Evidence for whom: Do decision makers have the evidence they need to address inequalities?
Venue:1615 Rhode Island Avenue NW, Washington, DC 20036
How well are impact evaluations capturing the differential impacts of programmes and policies on disadvantaged populations? What are the structural and social challenges to making impact evaluations and systematic reviews more gender and equity responsive?
Are more impact evaluations in HIV and AIDS helping decision makers improve prevention and treatment for vulnerable, underserved high-risk subpopulations?
How are we promoting evidence use in a gender- and equity-responsive way? Is the way we measure evidence use looking at use by whom and for whom?
How can we improve research and use of evidence in conflict and post-conflict developing countries?
To discuss what evidence exists, for whom and how it can help decision makers address gendered inequalities. 3ie organised a one-day conference as part of the 3ie Washington Evidence Week on 27 April 2017 at the Beacon Hotel, Rhode Island Avenue, Washington, DC.
Draft agenda for 3ie one-day conference, 27 April 2017, Thursday
Evidence for whom: Is evidence giving decision makers what they need to address inequalities?
|Timing||Session||Panellists and chair|
|9:00-9:15||Welcome||Emmanuel Jimenez, executive director, 3ie; Sara Pacque-Margolis, deputy director, 3ie Washington Office|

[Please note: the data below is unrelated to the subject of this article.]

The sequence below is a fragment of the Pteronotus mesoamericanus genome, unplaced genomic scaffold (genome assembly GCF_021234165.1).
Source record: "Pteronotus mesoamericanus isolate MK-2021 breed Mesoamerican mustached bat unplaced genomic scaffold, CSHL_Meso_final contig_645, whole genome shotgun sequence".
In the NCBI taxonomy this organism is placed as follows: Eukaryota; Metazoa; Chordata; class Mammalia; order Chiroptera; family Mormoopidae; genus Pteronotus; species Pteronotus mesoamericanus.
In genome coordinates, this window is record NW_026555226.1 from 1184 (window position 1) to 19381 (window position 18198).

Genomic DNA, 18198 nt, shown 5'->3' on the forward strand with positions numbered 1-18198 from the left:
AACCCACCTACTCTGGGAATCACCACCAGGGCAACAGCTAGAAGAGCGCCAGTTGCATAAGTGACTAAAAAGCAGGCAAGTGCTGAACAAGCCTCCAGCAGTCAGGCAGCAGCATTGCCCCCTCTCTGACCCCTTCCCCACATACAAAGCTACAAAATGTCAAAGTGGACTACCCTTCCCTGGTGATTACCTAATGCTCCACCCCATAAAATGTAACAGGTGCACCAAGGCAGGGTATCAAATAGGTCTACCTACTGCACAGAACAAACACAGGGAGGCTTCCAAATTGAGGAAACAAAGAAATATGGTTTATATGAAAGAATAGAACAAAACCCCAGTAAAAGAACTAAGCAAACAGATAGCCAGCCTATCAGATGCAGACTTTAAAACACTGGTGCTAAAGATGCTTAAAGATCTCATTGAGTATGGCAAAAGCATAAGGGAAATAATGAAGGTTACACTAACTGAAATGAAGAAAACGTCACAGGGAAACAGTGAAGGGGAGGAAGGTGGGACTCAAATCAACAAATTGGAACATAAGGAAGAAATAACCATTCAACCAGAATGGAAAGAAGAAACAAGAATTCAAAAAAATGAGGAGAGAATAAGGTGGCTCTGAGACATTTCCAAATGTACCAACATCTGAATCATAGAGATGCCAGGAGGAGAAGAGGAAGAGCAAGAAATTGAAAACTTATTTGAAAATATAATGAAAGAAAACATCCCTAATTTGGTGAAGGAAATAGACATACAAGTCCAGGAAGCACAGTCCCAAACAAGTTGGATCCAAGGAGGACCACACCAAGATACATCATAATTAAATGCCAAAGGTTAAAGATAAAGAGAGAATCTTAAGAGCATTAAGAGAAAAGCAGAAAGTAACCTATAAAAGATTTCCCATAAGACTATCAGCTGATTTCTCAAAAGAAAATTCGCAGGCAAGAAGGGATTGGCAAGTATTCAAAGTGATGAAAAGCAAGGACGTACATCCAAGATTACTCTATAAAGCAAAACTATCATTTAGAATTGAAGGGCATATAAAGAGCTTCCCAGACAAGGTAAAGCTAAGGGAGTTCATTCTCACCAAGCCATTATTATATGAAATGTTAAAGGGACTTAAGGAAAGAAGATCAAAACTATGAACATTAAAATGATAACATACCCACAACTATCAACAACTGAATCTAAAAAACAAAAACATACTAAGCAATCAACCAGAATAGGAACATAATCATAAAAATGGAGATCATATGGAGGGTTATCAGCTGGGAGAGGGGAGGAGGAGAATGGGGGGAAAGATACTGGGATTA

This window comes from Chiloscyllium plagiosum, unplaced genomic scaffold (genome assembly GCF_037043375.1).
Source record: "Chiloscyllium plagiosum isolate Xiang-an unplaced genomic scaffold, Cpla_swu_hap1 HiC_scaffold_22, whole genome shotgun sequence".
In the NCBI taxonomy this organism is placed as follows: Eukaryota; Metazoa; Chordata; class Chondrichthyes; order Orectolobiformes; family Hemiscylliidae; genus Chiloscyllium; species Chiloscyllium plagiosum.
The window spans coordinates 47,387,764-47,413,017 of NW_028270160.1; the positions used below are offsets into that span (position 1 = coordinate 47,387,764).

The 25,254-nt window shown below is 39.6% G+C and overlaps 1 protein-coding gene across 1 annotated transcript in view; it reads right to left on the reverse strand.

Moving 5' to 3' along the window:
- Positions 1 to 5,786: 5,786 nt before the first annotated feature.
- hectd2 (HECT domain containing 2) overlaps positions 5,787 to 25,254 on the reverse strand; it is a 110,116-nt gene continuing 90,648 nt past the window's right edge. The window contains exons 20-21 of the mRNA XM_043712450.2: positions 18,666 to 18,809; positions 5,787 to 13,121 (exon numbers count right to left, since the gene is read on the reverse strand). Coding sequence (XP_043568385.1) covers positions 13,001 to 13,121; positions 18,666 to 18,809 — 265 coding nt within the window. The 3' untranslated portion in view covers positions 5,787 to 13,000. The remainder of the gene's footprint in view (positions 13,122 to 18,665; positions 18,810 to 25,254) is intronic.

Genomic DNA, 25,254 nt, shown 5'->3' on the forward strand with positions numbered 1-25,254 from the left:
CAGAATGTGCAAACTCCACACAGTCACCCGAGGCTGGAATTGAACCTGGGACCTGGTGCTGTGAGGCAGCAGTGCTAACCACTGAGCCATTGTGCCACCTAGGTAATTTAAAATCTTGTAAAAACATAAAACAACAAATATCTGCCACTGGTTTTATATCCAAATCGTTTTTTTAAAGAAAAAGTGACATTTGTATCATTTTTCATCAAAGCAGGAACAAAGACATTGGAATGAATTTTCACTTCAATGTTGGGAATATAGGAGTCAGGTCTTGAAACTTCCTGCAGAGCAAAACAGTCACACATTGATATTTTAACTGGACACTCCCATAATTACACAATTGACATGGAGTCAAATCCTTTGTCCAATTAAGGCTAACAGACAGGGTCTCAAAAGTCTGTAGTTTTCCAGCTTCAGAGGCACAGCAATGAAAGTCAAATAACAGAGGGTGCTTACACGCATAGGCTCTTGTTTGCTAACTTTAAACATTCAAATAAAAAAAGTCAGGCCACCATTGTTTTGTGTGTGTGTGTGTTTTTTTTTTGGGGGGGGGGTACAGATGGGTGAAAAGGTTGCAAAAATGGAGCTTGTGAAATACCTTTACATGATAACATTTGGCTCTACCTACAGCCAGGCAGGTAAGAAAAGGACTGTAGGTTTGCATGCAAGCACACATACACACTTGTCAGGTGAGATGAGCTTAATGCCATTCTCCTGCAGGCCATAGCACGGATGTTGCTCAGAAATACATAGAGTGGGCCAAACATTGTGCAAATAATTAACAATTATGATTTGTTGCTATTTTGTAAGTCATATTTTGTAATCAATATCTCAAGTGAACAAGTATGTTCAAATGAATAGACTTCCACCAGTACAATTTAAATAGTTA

|9:15-10:45||Whose impact? Inequality, gender and disadvantaged groups in impact evaluation
Participants in this talk show style discussion will debate why multiple dimensions of inequality and social exclusion are being neglected in impact evaluations. Marginalised populations can be difficult to reach. They are affected in different ways by programmes and policies. The popularity of RCTs and the estimation of population-level impacts has diverted the attention from assessing the impact of interventions on specific groups. At best, gendered inequality and sex-disaggregated sub-group analyses are complements to the main analysis, if at all. We will also discuss the conceptual and methodological challenges in conducting impact evaluations that are gender and equity responsive. Speakers will present examples of ways to conduct impact evaluations that are equity-sensitive.
|Confirmed to date:Edoardo Masset deputy director, 3ie Synthesis and Reviews Office (Chair); Agnes Quisumbing, senior fellow, International Food Research Policy Institute (IFPRI); Markus Goldstein, lead economist, Office of the Chief Economist for Africa, The World Bank; Roxanne Kristalli,program manager, Humanitarian Evidence Program at the Feinstein International Center, Tufts University|
|10.45-12:15||HIV evidence for whom? What it means for 90-90-90
Much progress has been made toward the UNAIDS goal of 90 percent of people living with HIV knowing their status, 90 percent of those on treatment and 90 percent of those achieving viral suppression. Yet, global and national coverage statistics mask important variations among sub-populations. We need rigorous evidence on these populations and on which policies and interventions are most effective in reaching them. This panel will discuss what we know, and what we need to know, about reaching underserved populations, including men, key populations at higher risk of acquiring HIV, and adolescents, especially girls, to achieve 90-90-90 for all.